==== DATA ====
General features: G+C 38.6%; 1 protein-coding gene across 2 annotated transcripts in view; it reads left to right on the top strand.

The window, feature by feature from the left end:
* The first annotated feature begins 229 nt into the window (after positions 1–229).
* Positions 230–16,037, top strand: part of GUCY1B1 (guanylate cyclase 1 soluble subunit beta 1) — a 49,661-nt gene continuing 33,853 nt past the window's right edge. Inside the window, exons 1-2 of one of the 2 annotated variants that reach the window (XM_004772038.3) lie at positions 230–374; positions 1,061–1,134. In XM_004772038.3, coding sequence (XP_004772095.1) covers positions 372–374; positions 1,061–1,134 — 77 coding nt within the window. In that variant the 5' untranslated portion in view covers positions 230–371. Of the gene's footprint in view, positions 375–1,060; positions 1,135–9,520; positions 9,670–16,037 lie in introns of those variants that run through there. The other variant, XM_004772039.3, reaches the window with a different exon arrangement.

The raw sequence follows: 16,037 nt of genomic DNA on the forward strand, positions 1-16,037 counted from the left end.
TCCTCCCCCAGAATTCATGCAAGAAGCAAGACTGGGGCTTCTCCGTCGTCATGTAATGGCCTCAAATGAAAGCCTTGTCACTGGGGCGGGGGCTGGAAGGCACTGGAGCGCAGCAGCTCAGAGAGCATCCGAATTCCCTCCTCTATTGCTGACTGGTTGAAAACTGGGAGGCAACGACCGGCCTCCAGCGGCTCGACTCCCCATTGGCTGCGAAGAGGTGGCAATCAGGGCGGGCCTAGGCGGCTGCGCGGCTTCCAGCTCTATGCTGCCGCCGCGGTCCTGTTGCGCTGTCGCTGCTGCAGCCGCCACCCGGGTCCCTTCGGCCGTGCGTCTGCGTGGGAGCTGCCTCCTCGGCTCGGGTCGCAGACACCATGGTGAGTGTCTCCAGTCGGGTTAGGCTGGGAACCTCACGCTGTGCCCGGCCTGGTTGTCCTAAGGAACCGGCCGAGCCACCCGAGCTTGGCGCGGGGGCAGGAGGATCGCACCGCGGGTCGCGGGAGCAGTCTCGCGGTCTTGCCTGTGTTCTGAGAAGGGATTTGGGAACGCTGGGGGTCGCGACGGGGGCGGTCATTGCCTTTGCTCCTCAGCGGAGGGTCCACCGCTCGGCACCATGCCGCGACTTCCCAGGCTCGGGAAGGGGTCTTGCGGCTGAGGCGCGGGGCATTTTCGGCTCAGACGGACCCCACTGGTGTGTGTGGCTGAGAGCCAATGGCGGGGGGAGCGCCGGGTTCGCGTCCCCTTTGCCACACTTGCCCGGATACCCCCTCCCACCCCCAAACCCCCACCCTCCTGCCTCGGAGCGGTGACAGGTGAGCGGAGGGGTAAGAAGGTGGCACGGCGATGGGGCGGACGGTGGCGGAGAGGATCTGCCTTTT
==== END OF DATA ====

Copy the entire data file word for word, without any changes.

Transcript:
General features: G+C 38.6%; 1 protein-coding gene across 2 annotated transcripts in view; it reads left to right on the top strand.

The window, feature by feature from the left end:
* The first annotated feature begins 229 nt into the window (after positions 1–229).
* Positions 230–16,037, top strand: part of GUCY1B1 (guanylate cyclase 1 soluble subunit beta 1) — a 49,661-nt gene continuing 33,853 nt past the window's right edge. Inside the window, exons 1-2 of one of the 2 annotated variants that reach the window (XM_004772038.3) lie at positions 230–374; positions 1,061–1,134. In XM_004772038.3, coding sequence (XP_004772095.1) covers positions 372–374; positions 1,061–1,134 — 77 coding nt within the window. In that variant the 5' untranslated portion in view covers positions 230–371. Of the gene's footprint in view, positions 375–1,060; positions 1,135–9,520; positions 9,670–16,037 lie in introns of those variants that run through there. The other variant, XM_004772039.3, reaches the window with a different exon arrangement.

The raw sequence follows: 16,037 nt of genomic DNA on the forward strand, positions 1-16,037 counted from the left end.
TCCTCCCCCAGAATTCATGCAAGAAGCAAGACTGGGGCTTCTCCGTCGTCATGTAATGGCCTCAAATGAAAGCCTTGTCACTGGGGCGGGGGCTGGAAGGCACTGGAGCGCAGCAGCTCAGAGAGCATCCGAATTCCCTCCTCTATTGCTGACTGGTTGAAAACTGGGAGGCAACGACCGGCCTCCAGCGGCTCGACTCCCCATTGGCTGCGAAGAGGTGGCAATCAGGGCGGGCCTAGGCGGCTGCGCGGCTTCCAGCTCTATGCTGCCGCCGCGGTCCTGTTGCGCTGTCGCTGCTGCAGCCGCCACCCGGGTCCCTTCGGCCGTGCGTCTGCGTGGGAGCTGCCTCCTCGGCTCGGGTCGCAGACACCATGGTGAGTGTCTCCAGTCGGGTTAGGCTGGGAACCTCACGCTGTGCCCGGCCTGGTTGTCCTAAGGAACCGGCCGAGCCACCCGAGCTTGGCGCGGGGGCAGGAGGATCGCACCGCGGGTCGCGGGAGCAGTCTCGCGGTCTTGCCTGTGTTCTGAGAAGGGATTTGGGAACGCTGGGGGTCGCGACGGGGGCGGTCATTGCCTTTGCTCCTCAGCGGAGGGTCCACCGCTCGGCACCATGCCGCGACTTCCCAGGCTCGGGAAGGGGTCTTGCGGCTGAGGCGCGGGGCATTTTCGGCTCAGACGGACCCCACTGGTGTGTGTGGCTGAGAGCCAATGGCGGGGGGAGCGCCGGGTTCGCGTCCCCTTTGCCACACTTGCCCGGATACCCCCTCCCACCCCCAAACCCCCACCCTCCTGCCTCGGAGCGGTGACAGGTGAGCGGAGGGGTAAGAAGGTGGCACGGCGATGGGGCGGACGGTGGCGGAGAGGATCTGCCTTTT